- On the post-game show Ted Mendenhall suggested maybe the Padres should send Rizzo back to AAA and try out Jesus Guzman at first. His rationale: Guzman is hitting .308 at the moment, Rizzo .175. Personally I didn't think there was a need to rush Rizzo to the majors, but now that he's here the Padres should take a long look at him to determine if he is the first baseman of the future.

The kid is 21. He tore up a hitter friendly league in AAA. There's a reason guys pitch at AAA - they ain't good enough for the Majors. The jump from AAA to the Majors is the biggest improvement in talent Rizzo has experienced during he advancement through the minors. Only one guy in my recent memory went right from the minors to being a great Major League hitter, and he may well turn out to be the greatest right-handed hitter ever. Rizzo is good, with ML-caliber power, but he's not Albert Pujols.

An adjustment period was inevitable. Rizzo will figure it out. Let's not panic after two weeks of plate appearances.

Sunday, June 26, 2011

Roster Moves

Padres recalled Anthony Bass from AA San Antonio and sent Evan Scribner to AAA Tucson.

From Padres press release.

Squeezes and Suicide Squeeze calls by Bud Black

Everth Cabrera from 2010.  The Bunt can be an effective weapon.
In the bottom of the sixth last night, with Padres on first and third, one out, down two, the inevitable 'why not squeeze here?' question got posted on Twitter.  I do not think there's a single manager in the Majors today who would call for a squeeze attempt by their 5-hitter in any inning or game situation.  Bud Black did not in this situation; Anthony Rizzo struck out looking.

For teams that struggle scoring runs though, the squeeze can be an effective weapon go bring the runner in from third.  At the bottom (or sometimes, the top) of the order, NL teams typically have position players that can handle the bat well enough to make the squeeze possible.  San Diego has struggled to score runs for 2 seasons now.  So the Twitter question raised a larger one for me:  How often does Bud Black bunt with runners on third?

Off to Baseball-Reference we go.

Since becoming the Padres manager in 2007, Black has called for 303 sacrifice bunts. Only 11 of those plays have come with a runner on third (9 with runners on first and third, 2 with a runner on third only) - 3.6% of the total.  Seven of those squeeze attempts have been by pitchers, four by position players (Oscar Robles, David Eckstein, Everth Cabrera, Chris Denorfia).  Here's the interesting thing - on 7 of the 11 occasions, the Padres had the lead when attempting the bunt.  In fact, before 2011 Black had attempted only one sacrifice bunt with a runner on third, less than 2 out, and his team behind - 5/13/2009 - and on that occasion the run did not score from third.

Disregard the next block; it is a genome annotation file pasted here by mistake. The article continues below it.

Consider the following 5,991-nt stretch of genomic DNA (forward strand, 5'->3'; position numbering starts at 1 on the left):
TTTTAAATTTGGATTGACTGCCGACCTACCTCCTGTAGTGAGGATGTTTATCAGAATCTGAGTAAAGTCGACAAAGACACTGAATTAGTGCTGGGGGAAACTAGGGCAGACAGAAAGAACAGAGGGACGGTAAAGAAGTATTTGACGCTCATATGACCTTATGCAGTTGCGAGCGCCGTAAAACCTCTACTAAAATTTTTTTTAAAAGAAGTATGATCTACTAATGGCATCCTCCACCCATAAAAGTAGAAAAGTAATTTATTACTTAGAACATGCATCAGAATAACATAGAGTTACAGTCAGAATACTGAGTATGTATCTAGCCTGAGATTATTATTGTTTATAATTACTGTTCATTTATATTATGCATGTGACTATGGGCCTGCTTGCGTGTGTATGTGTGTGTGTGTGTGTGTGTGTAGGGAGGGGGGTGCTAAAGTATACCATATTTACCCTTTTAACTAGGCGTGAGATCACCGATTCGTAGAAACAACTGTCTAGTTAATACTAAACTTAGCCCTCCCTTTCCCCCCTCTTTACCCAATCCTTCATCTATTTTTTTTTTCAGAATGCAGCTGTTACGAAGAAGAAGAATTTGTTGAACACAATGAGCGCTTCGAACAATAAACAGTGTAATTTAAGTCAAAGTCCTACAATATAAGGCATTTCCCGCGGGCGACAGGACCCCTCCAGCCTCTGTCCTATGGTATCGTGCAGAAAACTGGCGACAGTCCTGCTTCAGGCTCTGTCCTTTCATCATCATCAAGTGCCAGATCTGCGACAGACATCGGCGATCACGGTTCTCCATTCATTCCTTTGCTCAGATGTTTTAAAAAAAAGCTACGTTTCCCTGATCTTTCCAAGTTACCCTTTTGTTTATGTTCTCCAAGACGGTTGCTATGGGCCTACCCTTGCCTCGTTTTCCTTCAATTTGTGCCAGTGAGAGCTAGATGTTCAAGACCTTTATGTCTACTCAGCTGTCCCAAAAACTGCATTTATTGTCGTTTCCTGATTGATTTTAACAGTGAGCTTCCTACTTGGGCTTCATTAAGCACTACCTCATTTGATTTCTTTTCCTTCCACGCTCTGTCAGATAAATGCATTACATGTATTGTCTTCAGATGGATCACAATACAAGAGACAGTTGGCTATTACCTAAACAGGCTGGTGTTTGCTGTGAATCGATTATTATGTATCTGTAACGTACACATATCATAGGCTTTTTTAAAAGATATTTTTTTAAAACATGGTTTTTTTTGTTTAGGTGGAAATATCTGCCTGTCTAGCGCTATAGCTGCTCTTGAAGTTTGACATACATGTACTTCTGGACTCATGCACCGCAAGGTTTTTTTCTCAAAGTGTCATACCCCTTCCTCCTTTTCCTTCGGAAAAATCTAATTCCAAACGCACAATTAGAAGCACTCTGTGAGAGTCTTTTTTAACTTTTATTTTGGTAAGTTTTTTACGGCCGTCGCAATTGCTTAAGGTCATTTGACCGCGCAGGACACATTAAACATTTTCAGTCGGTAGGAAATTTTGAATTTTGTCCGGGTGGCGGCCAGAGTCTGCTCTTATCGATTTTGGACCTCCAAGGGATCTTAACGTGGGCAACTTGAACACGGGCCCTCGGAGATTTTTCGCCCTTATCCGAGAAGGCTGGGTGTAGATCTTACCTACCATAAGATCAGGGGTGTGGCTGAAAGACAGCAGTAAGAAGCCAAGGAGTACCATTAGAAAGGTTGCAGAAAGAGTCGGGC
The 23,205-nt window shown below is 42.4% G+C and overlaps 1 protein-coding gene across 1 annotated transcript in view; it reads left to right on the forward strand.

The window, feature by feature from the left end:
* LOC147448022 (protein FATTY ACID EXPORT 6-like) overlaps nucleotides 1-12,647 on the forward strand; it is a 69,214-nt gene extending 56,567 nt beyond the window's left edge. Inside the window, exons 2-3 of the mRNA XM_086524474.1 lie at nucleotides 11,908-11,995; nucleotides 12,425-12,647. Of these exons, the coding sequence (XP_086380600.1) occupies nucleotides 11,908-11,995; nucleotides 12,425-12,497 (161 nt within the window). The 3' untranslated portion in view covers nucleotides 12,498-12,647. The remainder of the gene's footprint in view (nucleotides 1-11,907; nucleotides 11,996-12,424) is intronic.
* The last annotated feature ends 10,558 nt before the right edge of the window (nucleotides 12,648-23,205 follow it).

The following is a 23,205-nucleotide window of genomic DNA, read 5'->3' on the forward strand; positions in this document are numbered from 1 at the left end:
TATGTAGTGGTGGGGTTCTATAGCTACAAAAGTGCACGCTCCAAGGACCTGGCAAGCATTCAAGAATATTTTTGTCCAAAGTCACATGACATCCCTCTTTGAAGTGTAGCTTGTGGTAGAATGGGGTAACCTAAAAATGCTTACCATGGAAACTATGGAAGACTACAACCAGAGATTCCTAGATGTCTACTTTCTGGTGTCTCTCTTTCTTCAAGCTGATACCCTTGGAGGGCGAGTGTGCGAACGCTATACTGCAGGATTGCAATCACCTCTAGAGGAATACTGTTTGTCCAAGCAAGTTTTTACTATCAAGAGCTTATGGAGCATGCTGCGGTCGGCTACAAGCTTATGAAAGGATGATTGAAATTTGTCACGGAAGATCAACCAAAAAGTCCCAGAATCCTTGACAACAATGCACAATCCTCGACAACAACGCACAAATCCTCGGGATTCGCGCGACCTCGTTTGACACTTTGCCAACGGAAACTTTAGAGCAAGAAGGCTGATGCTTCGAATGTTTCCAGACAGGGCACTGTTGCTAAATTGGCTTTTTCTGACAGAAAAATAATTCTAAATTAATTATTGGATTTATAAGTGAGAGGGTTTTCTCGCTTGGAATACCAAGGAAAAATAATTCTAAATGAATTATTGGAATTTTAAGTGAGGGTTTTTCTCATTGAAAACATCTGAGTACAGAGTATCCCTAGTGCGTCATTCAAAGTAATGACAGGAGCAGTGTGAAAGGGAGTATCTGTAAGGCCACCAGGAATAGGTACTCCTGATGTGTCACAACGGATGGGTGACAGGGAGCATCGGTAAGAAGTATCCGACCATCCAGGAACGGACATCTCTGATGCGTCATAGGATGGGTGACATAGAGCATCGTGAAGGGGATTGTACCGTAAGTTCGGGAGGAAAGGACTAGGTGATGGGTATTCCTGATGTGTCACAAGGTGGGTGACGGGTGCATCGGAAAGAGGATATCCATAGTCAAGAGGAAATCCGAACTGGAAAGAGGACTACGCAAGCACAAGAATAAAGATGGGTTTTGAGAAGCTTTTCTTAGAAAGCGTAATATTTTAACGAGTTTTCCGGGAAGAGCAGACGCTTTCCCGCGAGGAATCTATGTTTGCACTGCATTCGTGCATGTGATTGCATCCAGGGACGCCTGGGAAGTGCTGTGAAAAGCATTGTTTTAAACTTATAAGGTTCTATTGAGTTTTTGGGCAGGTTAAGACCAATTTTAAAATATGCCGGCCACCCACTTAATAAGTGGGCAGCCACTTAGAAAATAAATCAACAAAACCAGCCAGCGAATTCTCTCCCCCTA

This year Black recognized the difficulty his team has scoring runs.  Going into Friday's game the Padres were hitting .225 with RISP (133-592, and they went 0-7 last night.  In 2011 he has already called for a bunt with a runner on third three times, the most since 2008, all with his team either tied or behind.  San Diego has scored the run on two of those occasions, once to tie, once to take the lead.

One other nuance.  Black virtually never calls for a sac bunt with just a runner at third, when it is most obvious the bunt will be a squeeze attempt.  He's made that call twice - once in 2007, and once last year.

What conclusions can we draw?  Black likes to let his hitters hit regardless.  He will only try a 'squeeze' play with guys hitting 8th or 9th in the order (8 of the 11 attempts have come from those two positions), and only early in the game (only twice has he called for a bunt in this situation after the fifth inning).

Giving the team's continued struggles getting runners home from second and third period, the squeeze play should be something Black considers.  Granted, using it all the time significantly detracts from its usefulness.  Only using it 3 times a season keeps runs off the board.

Saturday, June 25, 2011

Game Reflections - #77 vs Braves

"I got ALL of that one!"
Last night's game was a treat.  Easily the most complete game I've seen the Padres play in person this season.  Now that you've digested the SDUT writeup, and game summaries on your favorite sports website, allow me to add some thoughts.